OrientationAround Mfuwe Airport
Mfuwe Airport (GPS: MFUAIR) is an international airport, with customs and immigration, but it feels like a small, local one. There's one terminal building, and if you're on one of the smaller flights in and out of the valley, then you're likely to have the pilot coming to find you.
Inside the terminal are toilets, a few small shops, a very small bank and a rather flashy curio shop selling glossy picture books and expensive carvings and curios. Just outside you'll find the labelled parking spaces where 4WDs from the lodges wait for their pre-booked incoming passengers. A few yards away are two gems, well worth investigating:Moondog Café
Beside the airport, and the camps, there's one essential place to know about – and that's the invaluable little Moondog Café. It's situated beside the airport and run by Fil and Tony. It's a relaxed place to have a drink as you arrive, or before you leave, or even a tasty snack or bite to eat. It's also got a useful notice board, bookshop and fair bit of local wit. (Ask about 'Coppinger's Corner', amongst other local legends.)
However, in an emergency, Moondog is also a valuable communications hub – for its radio and phone links to the Valley's camps. So if you have problems near the airport, then sit down, order a drink, and ask nicely for their help.
The menu has a variety of meals and snacks. Tequila is served all day, without an eyebrow being raised, and the menu includes home-made pasta, pizzas, nachos, tacos, quesadillas and chilli, burgers, toasted sandwiches, meat pies and samosas.
Moondog's book corner is also a good place to buy natural history guides to Zambia, and probably has the best selection of books on the Luangwa Valley's natural history that you'll find anywhere. See Further Reading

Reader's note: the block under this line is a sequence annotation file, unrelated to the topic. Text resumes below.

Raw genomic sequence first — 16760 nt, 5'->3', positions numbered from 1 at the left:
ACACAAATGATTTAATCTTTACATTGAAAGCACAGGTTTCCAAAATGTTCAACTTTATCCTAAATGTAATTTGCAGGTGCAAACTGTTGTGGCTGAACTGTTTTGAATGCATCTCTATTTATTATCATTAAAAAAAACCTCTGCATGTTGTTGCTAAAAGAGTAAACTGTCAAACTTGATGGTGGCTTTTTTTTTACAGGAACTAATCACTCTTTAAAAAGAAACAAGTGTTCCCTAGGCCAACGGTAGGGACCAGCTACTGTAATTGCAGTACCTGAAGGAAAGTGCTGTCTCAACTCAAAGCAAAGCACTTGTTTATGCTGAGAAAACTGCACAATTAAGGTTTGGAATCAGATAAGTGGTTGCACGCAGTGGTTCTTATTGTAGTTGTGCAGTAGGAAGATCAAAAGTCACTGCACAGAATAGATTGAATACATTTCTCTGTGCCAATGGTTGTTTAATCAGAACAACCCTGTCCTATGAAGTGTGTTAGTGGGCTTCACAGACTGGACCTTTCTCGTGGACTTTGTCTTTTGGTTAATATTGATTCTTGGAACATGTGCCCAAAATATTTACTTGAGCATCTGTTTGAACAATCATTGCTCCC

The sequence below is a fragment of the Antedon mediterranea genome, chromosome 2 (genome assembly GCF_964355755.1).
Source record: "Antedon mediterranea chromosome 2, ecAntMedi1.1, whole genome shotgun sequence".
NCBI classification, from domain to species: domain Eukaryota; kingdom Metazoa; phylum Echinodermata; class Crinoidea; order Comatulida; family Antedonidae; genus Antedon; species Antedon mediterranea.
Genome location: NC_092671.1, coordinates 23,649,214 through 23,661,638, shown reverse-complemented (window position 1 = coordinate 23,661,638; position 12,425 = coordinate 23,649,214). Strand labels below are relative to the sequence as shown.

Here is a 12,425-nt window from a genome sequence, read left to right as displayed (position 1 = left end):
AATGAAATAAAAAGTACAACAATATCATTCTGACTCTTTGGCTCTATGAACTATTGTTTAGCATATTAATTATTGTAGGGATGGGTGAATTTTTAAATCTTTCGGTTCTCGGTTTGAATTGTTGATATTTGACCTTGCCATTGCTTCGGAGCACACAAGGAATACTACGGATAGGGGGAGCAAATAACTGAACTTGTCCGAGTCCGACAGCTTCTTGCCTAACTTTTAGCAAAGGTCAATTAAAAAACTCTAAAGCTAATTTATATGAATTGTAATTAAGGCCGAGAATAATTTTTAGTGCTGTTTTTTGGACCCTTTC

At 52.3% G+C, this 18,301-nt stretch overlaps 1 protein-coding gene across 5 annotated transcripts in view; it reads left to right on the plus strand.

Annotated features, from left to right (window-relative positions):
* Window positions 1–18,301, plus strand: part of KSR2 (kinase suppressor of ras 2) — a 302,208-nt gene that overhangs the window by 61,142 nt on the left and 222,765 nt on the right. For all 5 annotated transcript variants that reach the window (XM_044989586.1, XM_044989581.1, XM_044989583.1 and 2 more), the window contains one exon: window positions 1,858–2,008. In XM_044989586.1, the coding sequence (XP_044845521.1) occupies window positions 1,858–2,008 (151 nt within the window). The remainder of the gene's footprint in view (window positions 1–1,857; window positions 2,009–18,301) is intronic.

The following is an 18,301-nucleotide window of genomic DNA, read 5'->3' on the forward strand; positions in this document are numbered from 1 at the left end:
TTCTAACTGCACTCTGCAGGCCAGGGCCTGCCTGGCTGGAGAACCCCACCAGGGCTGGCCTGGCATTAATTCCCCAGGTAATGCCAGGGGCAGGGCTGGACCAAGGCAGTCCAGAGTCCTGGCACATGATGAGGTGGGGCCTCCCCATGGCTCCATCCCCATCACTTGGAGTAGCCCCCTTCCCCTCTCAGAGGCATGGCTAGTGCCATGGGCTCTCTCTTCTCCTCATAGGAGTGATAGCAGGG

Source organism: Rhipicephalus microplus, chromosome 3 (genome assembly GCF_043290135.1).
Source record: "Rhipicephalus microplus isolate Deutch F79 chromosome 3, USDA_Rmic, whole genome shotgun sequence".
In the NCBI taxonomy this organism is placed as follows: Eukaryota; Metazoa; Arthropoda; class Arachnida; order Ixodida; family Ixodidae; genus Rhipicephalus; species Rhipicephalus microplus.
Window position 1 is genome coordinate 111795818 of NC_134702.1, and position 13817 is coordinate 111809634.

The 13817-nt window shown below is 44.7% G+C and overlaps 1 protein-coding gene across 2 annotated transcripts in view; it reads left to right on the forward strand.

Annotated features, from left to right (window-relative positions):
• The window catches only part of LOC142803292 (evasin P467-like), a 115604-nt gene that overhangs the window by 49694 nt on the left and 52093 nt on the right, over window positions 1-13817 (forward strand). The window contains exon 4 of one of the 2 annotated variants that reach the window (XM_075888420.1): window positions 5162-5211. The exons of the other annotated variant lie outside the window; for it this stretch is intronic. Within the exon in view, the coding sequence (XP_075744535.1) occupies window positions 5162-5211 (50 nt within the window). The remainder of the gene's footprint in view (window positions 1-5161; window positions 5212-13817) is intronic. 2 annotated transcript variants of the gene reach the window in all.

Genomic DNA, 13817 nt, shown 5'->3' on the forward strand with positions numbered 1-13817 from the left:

for notes on some of the Zambian-published books, and consider emailing the café to see if they have a copy for you before you arrive.
Open all year from 08.00 to 17.00Magenge Crafts
Beside the Moondog Café, outside the main airport building, is a small and stylish shop selling craftwork. The crafts include textiles, baskets, wirework, wooden carvings, elephant-dung greetings cards (much nicer than they sound!), papier-mâché animal heads, embroidered T-shirts and various artefacts – many of which make super souvenirs. Virtually all are locally made, providing a valuable income for the local people who produce them. Look out especially for items by Mango Tree Crafts, which is a community project recently initiated by Gillie Lightfoot (Tribal Textiles), using local materials to make mobiles, table mats, wooden animals and, using old snares collected by National Parks, wire flowers and animals. Magenge is one of the valley's few outlets for such crafts, and it is run with these development aims in mind. ('Magenge' is the local name for termites – noted for the impact of their co-operative schemes despite their small size.)
Open late-March to early-January, and only closes during the height of the rains.